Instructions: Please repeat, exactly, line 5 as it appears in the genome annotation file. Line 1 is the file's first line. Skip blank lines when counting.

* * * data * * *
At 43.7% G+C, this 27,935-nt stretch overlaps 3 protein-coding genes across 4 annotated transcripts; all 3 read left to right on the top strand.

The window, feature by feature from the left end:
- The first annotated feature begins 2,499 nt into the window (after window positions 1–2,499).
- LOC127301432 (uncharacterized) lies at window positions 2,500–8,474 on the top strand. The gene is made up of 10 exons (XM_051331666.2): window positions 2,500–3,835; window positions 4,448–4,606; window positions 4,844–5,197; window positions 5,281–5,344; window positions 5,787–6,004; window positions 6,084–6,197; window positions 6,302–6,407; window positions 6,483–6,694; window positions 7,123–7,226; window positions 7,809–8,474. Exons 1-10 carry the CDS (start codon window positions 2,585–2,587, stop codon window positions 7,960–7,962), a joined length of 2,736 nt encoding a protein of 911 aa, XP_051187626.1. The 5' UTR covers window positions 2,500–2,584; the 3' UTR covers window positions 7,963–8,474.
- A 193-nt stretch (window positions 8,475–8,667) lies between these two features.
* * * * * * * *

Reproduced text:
- A 193-nt stretch (window positions 8,475–8,667) lies between these two features.